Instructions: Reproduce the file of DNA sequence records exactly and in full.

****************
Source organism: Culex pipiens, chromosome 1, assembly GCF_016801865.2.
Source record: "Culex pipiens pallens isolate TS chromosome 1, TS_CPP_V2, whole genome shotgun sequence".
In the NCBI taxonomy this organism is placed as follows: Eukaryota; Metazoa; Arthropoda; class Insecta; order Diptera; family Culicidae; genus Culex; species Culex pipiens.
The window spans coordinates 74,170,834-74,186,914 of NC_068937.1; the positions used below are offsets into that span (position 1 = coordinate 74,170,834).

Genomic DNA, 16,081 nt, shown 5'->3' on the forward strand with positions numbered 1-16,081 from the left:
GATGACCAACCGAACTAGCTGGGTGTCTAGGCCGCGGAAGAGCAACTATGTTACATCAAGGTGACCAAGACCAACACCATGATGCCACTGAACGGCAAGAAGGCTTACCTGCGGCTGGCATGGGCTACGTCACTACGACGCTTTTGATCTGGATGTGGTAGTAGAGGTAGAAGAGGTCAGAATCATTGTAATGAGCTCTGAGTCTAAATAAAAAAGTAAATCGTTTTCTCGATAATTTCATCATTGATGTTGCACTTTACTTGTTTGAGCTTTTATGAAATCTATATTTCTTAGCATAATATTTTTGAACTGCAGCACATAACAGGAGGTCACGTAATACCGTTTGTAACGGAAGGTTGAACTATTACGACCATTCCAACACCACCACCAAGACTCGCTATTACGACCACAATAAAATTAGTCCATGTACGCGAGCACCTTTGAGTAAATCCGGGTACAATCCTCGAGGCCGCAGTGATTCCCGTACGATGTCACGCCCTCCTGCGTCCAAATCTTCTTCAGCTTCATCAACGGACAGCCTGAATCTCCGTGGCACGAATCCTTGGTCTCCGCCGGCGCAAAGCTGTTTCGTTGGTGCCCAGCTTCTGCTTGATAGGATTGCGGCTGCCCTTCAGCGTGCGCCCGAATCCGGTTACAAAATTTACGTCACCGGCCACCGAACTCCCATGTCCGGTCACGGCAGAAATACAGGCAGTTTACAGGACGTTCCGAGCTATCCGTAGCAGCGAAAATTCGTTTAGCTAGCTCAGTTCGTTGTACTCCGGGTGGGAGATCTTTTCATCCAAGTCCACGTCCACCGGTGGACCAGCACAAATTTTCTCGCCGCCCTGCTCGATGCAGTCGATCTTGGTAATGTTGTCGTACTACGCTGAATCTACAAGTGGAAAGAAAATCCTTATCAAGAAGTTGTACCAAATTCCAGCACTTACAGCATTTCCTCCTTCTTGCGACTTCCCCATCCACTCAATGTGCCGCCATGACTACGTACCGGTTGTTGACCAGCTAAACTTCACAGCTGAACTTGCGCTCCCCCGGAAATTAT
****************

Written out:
Source organism: Culex pipiens, chromosome 1, assembly GCF_016801865.2.
Source record: "Culex pipiens pallens isolate TS chromosome 1, TS_CPP_V2, whole genome shotgun sequence".
In the NCBI taxonomy this organism is placed as follows: Eukaryota; Metazoa; Arthropoda; class Insecta; order Diptera; family Culicidae; genus Culex; species Culex pipiens.
The window spans coordinates 74,170,834-74,186,914 of NC_068937.1; the positions used below are offsets into that span (position 1 = coordinate 74,170,834).

Genomic DNA, 16,081 nt, shown 5'->3' on the forward strand with positions numbered 1-16,081 from the left:
GATGACCAACCGAACTAGCTGGGTGTCTAGGCCGCGGAAGAGCAACTATGTTACATCAAGGTGACCAAGACCAACACCATGATGCCACTGAACGGCAAGAAGGCTTACCTGCGGCTGGCATGGGCTACGTCACTACGACGCTTTTGATCTGGATGTGGTAGTAGAGGTAGAAGAGGTCAGAATCATTGTAATGAGCTCTGAGTCTAAATAAAAAAGTAAATCGTTTTCTCGATAATTTCATCATTGATGTTGCACTTTACTTGTTTGAGCTTTTATGAAATCTATATTTCTTAGCATAATATTTTTGAACTGCAGCACATAACAGGAGGTCACGTAATACCGTTTGTAACGGAAGGTTGAACTATTACGACCATTCCAACACCACCACCAAGACTCGCTATTACGACCACAATAAAATTAGTCCATGTACGCGAGCACCTTTGAGTAAATCCGGGTACAATCCTCGAGGCCGCAGTGATTCCCGTACGATGTCACGCCCTCCTGCGTCCAAATCTTCTTCAGCTTCATCAACGGACAGCCTGAATCTCCGTGGCACGAATCCTTGGTCTCCGCCGGCGCAAAGCTGTTTCGTTGGTGCCCAGCTTCTGCTTGATAGGATTGCGGCTGCCCTTCAGCGTGCGCCCGAATCCGGTTACAAAATTTACGTCACCGGCCACCGAACTCCCATGTCCGGTCACGGCAGAAATACAGGCAGTTTACAGGACGTTCCGAGCTATCCGTAGCAGCGAAAATTCGTTTAGCTAGCTCAGTTCGTTGTACTCCGGGTGGGAGATCTTTTCATCCAAGTCCACGTCCACCGGTGGACCAGCACAAATTTTCTCGCCGCCCTGCTCGATGCAGTCGATCTTGGTAATGTTGTCGTACTACGCTGAATCTACAAGTGGAAAGAAAATCCTTATCAAGAAGTTGTACCAAATTCCAGCACTTACAGCATTTCCTCCTTCTTGCGACTTCCCCATCCACTCAATGTGCCGCCATGACTACGTACCGGTTGTTGACCAGCTAAACTTCACAGCTGAACTTGCGCTCCCCCGGAAATTAT